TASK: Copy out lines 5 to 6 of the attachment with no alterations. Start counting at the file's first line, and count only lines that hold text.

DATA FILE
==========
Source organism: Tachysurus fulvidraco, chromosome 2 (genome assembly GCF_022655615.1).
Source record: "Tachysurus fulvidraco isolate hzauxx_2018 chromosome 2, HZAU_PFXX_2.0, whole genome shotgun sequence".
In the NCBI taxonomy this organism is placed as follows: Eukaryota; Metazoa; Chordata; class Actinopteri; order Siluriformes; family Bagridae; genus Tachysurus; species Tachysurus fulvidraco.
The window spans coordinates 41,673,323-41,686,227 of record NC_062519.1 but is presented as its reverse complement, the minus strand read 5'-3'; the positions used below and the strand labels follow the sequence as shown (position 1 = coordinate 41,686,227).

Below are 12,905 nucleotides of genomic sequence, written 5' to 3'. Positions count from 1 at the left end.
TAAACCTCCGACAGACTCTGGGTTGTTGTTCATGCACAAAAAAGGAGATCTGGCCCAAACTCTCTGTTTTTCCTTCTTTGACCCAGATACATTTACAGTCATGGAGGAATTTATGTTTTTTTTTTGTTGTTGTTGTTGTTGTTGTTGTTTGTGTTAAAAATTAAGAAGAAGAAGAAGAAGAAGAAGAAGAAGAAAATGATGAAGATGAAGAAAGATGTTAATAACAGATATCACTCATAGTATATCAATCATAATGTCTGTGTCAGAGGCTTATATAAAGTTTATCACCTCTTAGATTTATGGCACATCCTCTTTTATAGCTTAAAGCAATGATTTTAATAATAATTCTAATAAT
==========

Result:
Below are 12,905 nucleotides of genomic sequence, written 5' to 3'. Positions count from 1 at the left end.
TAAACCTCCGACAGACTCTGGGTTGTTGTTCATGCACAAAAAAGGAGATCTGGCCCAAACTCTCTGTTTTTCCTTCTTTGACCCAGATACATTTACAGTCATGGAGGAATTTATGTTTTTTTTTTGTTGTTGTTGTTGTTGTTGTTGTTTGTGTTAAAAATTAAGAAGAAGAAGAAGAAGAAGAAGAAGAAGAAAATGATGAAGATGAAGAAAGATGTTAATAACAGATATCACTCATAGTATATCAATCATAATGTCTGTGTCAGAGGCTTATATAAAGTTTATCACCTCTTAGATTTATGGCACATCCTCTTTTATAGCTTAAAGCAATGATTTTAATAATAATTCTAATAAT